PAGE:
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Homeless advocate remembered

Kelley Cox Post Independent
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GLENWOOD SPRINGS, Colorado ” Karolyn Spencer’s own work ministering to the homeless may be over. But her passion lives on in the many hearts she touched, and the work will continue, vowed many of those present at Spencer’s memorial service Wednesday.

More than 125 gathered at the Mountain View Church to pay respects to Spencer, the founder and guiding inspiration of the Feed My Sheep organization for the past five years.

Spencer died Feb. 28 at University Hospital in Denver after a bout with pancreatic cancer. She was 76.



Dori Hunt, who had been a volunteer for Feed My Sheep since 2005, recalled that the organizers of the Garfield County Humanitarian awards came up with a new category designed just for Spencer that same year ” “passion for the mission.”

“She really did have a passion for that mission … we have got to keep her passion going, it’s very important,” Hunt said.



Pastor Steve Hoekstra, who now serves a church in Montrose, said the homelessness situation is growing.

“God is bringing people who have needs into the ministry here,” he said during the service, adding that people have wondered what will happen to Feed My Sheep in Spencer’s absence.

“It would not be the testimony that Karolyn would want to have it close, that’s not what her ministry is all about,” Hoekstra said. “Thank you, Karolyn, for challenging us to not overlook people that are right in front of us.”

Mountain View Pastor Dave Pearson told of how Spencer joined the church in 2003. Soon afterward, she heard her calling to begin Feed My Sheep while sitting by the river in a Glenwood Springs park one day.

“I wasn’t a Christian until about five years ago,” Spencer told the Post Independent in a 2006 interview. “I felt the most fantastic presence and I couldn’t believe it.”

Her mission: To help the homeless and provide them with food, clothing and shelter.

A former social worker from Chicago, Spencer moved to the valley in 1998 at the age of 64 with her good friend, Joanne Clements. Both women had been married and divorced. They both loved skiing, and decided to buy a house in New Castle together to be closer to the slopes.

“I do take credit for bringing Karolyn out here and setting her loose,” Clements said at Wednesday’s memorial.

Clements, as well as Karolyn’s son, Dave Spencer, both recalled that her passion for social justice began many years ago, from going to hear Martin Luther King Jr. speak in the 1960s to speaking out herself for gay rights and women’s rights in the 1970s.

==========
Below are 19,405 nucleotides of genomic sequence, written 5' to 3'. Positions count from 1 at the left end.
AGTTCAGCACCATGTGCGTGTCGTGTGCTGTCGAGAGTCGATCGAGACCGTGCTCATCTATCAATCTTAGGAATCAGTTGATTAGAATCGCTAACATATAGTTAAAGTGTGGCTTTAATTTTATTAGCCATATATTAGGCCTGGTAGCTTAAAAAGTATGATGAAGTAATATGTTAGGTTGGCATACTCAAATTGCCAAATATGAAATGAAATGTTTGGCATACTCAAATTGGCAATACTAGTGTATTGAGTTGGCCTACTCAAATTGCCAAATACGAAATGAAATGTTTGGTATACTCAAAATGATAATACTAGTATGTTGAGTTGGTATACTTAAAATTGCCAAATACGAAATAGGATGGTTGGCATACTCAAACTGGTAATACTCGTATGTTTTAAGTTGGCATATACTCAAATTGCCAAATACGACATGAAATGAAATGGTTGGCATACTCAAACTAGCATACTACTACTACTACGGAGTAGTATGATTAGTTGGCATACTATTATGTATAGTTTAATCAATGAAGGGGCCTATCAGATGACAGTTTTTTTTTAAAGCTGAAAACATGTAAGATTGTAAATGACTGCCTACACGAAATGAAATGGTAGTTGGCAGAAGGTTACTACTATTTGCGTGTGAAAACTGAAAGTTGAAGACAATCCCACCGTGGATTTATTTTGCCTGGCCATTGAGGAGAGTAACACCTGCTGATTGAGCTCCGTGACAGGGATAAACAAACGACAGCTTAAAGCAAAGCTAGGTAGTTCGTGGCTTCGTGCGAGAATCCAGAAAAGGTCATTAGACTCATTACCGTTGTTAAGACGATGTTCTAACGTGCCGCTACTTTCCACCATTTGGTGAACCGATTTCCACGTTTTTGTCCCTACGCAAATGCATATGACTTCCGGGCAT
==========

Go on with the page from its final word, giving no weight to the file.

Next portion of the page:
“She got her master’s degree at a time when women were expected to be housewives, teachers and nurses,” her son said.

Spencer began her mission in Glenwood Springs while working for the Salvation Army, which operated a day center until December 2002. Spencer started Feed My Sheep that next spring.

Wednesday’s memorial service program included the Biblical passage that served as Spencer’s inspiration. In John 21:15-17, Jesus asks Simon Peter three times, “do you love me.” Peter acknowledges that he does, and Jesus replies, “Then feed My sheep.”

Eric was one “the guys” Karolyn befriended through her ministry in Glenwood Springs, which includes a day center in the Catholic Charities building downtown.

“She had a seed in her head, and we all just took that innocence in,” Eric said of her frequent visits with the area homeless population just before Feed My Sheep began. “We said, by golly, if she wants to help us, by God we’re going to let her.”

Local videographer Chris Tribble produced a video for Spencer about Feed My Sheep, a project that was underwritten by a grant from the Carbondale Rotary Club.

“I was blessed to meet her through my work,” he said. “She made a stronger believer out of me, because she wasn’t the norm.”

With Spencer’s health deteriorating, Kenneth Williams took over as director of Feed My Sheep earlier this year. When asked what he learned most from Spencer in the short year since he first met her, Williams replied, “reckless abandonment.”

“Karolyn would consider herself nothing for the mission,” he said. “She would risk her own reputation if she felt like it would better the ‘guys.'”

Contact John Stroud: 384-9160

jstroud@postindependent.com


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